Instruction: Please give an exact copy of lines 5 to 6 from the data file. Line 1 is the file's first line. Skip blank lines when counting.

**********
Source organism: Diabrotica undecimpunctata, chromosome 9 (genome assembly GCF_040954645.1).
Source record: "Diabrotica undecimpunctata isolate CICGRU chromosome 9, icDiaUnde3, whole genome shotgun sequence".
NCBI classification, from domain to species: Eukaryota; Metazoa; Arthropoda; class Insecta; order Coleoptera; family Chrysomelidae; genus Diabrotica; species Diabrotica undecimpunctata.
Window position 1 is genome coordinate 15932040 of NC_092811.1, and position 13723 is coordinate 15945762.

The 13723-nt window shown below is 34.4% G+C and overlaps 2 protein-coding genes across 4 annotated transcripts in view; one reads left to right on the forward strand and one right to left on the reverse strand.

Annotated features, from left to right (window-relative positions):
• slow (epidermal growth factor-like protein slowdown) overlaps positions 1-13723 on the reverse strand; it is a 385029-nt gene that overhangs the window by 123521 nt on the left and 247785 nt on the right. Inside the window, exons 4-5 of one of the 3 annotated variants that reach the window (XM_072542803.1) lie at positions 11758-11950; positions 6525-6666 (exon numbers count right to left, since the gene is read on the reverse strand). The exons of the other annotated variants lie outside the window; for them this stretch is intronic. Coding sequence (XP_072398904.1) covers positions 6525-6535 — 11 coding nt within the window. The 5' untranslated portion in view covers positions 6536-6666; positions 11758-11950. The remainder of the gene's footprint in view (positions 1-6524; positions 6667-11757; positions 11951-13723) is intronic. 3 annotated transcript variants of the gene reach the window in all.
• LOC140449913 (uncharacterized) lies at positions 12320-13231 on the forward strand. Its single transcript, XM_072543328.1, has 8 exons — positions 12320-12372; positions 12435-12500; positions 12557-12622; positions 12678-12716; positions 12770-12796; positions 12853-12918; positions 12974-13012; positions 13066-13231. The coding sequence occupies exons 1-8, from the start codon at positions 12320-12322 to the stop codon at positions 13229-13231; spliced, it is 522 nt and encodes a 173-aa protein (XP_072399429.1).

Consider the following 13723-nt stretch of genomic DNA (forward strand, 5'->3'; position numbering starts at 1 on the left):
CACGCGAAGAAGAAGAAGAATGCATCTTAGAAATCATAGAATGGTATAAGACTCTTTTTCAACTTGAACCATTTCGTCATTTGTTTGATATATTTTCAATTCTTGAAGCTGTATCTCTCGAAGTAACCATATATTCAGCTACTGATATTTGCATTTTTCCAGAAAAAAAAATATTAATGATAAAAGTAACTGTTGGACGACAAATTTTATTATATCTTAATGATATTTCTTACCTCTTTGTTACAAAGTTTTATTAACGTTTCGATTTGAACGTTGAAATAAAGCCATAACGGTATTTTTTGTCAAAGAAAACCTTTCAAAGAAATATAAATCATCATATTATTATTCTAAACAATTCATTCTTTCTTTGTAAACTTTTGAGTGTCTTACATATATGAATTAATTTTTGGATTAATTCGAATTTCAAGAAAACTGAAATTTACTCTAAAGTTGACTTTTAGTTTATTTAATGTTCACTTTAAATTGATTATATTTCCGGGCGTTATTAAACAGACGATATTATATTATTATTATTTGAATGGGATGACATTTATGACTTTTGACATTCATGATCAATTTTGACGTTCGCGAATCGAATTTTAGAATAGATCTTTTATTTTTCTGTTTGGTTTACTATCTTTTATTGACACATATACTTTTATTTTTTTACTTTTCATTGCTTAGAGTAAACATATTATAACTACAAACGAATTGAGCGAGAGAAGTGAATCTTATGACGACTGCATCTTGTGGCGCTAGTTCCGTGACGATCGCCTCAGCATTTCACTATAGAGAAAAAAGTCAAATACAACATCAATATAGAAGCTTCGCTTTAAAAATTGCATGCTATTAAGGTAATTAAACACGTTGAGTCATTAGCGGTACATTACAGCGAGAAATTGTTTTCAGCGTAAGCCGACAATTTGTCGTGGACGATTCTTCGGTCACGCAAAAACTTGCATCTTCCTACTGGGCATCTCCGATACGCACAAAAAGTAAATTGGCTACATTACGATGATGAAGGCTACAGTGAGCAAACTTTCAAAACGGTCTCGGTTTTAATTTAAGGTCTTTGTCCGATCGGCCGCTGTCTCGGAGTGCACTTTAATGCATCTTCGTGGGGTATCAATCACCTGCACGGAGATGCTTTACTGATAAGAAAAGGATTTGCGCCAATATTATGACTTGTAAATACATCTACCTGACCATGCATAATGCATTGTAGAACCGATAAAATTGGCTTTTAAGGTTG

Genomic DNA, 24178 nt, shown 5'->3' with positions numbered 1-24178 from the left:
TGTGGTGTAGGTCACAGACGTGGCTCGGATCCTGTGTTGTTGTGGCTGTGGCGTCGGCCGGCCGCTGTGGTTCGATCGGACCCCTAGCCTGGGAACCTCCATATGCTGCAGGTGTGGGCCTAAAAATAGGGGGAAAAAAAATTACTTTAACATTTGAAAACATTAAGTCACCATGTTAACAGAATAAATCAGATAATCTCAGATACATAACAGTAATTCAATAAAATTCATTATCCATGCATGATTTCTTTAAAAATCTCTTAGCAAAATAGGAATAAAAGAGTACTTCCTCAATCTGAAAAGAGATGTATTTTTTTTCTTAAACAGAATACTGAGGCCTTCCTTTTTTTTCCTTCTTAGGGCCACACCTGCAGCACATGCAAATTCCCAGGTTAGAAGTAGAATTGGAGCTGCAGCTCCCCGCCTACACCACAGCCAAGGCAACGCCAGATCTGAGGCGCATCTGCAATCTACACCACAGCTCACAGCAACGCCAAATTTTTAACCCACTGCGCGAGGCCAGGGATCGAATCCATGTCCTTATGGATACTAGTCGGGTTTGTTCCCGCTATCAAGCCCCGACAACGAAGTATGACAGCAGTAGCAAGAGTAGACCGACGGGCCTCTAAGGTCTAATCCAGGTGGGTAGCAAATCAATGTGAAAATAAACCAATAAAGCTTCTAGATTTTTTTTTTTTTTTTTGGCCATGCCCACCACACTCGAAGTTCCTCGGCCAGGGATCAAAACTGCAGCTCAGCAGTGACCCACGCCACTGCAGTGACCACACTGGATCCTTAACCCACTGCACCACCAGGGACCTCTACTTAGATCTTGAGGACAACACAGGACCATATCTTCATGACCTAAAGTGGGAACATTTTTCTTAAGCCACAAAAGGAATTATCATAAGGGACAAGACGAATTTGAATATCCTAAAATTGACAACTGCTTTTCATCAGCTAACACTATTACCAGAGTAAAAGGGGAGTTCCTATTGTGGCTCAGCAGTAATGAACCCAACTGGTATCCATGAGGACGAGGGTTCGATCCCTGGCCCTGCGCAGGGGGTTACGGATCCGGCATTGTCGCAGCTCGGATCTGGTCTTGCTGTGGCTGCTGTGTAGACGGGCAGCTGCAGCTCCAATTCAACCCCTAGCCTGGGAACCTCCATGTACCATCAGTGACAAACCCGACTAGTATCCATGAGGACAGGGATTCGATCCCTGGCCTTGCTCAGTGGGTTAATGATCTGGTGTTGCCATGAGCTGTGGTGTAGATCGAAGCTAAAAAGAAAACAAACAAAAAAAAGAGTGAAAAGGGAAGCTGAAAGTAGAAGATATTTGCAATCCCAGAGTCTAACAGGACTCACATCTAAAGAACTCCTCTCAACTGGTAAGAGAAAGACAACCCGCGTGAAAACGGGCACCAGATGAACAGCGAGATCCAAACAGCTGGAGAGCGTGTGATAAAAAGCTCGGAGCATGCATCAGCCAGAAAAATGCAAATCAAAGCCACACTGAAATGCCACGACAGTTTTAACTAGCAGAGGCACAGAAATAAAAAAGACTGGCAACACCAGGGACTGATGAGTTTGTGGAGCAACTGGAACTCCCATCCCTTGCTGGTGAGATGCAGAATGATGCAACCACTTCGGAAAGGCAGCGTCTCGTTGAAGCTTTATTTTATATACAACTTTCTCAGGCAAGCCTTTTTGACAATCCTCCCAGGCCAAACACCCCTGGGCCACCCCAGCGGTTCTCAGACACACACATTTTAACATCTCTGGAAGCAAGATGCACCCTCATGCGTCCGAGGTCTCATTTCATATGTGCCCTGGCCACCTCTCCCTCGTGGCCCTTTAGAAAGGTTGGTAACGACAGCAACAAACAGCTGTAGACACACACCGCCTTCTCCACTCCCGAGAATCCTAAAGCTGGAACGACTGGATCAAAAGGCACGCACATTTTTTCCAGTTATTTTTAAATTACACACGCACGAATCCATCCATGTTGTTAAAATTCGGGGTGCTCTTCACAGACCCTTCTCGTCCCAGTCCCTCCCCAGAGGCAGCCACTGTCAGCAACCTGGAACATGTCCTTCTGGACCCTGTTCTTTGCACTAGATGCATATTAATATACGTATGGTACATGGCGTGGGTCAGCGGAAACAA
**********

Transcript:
The 13723-nt window shown below is 34.4% G+C and overlaps 2 protein-coding genes across 4 annotated transcripts in view; one reads left to right on the forward strand and one right to left on the reverse strand.

Annotated features, from left to right (window-relative positions):